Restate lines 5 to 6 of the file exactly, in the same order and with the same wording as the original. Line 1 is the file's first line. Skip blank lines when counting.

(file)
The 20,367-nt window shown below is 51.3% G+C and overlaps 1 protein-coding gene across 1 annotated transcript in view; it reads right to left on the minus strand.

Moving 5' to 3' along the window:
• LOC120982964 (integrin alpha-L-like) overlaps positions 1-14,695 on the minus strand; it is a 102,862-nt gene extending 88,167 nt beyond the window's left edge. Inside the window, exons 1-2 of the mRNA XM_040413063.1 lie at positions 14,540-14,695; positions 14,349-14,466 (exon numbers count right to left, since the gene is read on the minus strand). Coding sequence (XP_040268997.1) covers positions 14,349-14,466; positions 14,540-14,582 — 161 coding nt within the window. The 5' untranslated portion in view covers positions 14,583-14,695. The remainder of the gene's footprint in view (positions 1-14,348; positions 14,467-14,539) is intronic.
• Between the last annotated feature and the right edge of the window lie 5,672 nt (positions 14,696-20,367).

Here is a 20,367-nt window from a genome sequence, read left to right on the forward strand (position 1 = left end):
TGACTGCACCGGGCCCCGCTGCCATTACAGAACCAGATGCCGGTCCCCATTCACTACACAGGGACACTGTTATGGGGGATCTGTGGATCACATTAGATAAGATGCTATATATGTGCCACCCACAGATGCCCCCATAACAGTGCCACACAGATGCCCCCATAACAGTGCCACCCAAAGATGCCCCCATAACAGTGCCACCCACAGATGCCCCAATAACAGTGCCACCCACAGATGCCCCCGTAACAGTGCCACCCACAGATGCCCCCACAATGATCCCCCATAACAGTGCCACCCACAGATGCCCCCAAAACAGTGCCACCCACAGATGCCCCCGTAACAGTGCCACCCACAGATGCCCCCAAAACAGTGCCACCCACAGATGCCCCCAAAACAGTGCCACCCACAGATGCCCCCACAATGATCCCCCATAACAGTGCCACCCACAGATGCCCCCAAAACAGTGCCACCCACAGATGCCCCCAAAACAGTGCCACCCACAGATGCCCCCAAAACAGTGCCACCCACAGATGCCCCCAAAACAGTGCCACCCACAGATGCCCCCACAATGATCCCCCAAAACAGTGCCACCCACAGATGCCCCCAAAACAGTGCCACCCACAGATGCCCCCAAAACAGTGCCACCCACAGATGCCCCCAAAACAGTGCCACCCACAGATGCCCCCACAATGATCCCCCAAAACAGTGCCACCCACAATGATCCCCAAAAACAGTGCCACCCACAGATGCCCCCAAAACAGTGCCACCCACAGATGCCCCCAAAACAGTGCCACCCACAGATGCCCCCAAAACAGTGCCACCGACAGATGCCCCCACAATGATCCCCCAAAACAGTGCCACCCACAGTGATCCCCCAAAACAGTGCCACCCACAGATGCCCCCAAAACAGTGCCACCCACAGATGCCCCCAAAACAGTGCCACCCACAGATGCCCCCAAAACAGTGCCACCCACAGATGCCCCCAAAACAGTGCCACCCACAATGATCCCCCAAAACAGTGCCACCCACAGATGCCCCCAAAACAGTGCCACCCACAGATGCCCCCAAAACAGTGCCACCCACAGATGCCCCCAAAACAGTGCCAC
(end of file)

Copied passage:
Here is a 20,367-nt window from a genome sequence, read left to right on the forward strand (position 1 = left end):
TGACTGCACCGGGCCCCGCTGCCATTACAGAACCAGATGCCGGTCCCCATTCACTACACAGGGACACTGTTATGGGGGATCTGTGGATCACATTAGATAAGATGCTATATATGTGCCACCCACAGATGCCCCCATAACAGTGCCACACAGATGCCCCCATAACAGTGCCACCCAAAGATGCCCCCATAACAGTGCCACCCACAGATGCCCCAATAACAGTGCCACCCACAGATGCCCCCGTAACAGTGCCACCCACAGATGCCCCCACAATGATCCCCCATAACAGTGCCACCCACAGATGCCCCCAAAACAGTGCCACCCACAGATGCCCCCGTAACAGTGCCACCCACAGATGCCCCCAAAACAGTGCCACCCACAGATGCCCCCAAAACAGTGCCACCCACAGATGCCCCCACAATGATCCCCCATAACAGTGCCACCCACAGATGCCCCCAAAACAGTGCCACCCACAGATGCCCCCAAAACAGTGCCACCCACAGATGCCCCCAAAACAGTGCCACCCACAGATGCCCCCAAAACAGTGCCACCCACAGATGCCCCCACAATGATCCCCCAAAACAGTGCCACCCACAGATGCCCCCAAAACAGTGCCACCCACAGATGCCCCCAAAACAGTGCCACCCACAGATGCCCCCAAAACAGTGCCACCCACAGATGCCCCCACAATGATCCCCCAAAACAGTGCCACCCACAATGATCCCCAAAAACAGTGCCACCCACAGATGCCCCCAAAACAGTGCCACCCACAGATGCCCCCAAAACAGTGCCACCCACAGATGCCCCCAAAACAGTGCCACCGACAGATGCCCCCACAATGATCCCCCAAAACAGTGCCACCCACAGTGATCCCCCAAAACAGTGCCACCCACAGATGCCCCCAAAACAGTGCCACCCACAGATGCCCCCAAAACAGTGCCACCCACAGATGCCCCCAAAACAGTGCCACCCACAGATGCCCCCAAAACAGTGCCACCCACAATGATCCCCCAAAACAGTGCCACCCACAGATGCCCCCAAAACAGTGCCACCCACAGATGCCCCCAAAACAGTGCCACCCACAGATGCCCCCAAAACAGTGCCAC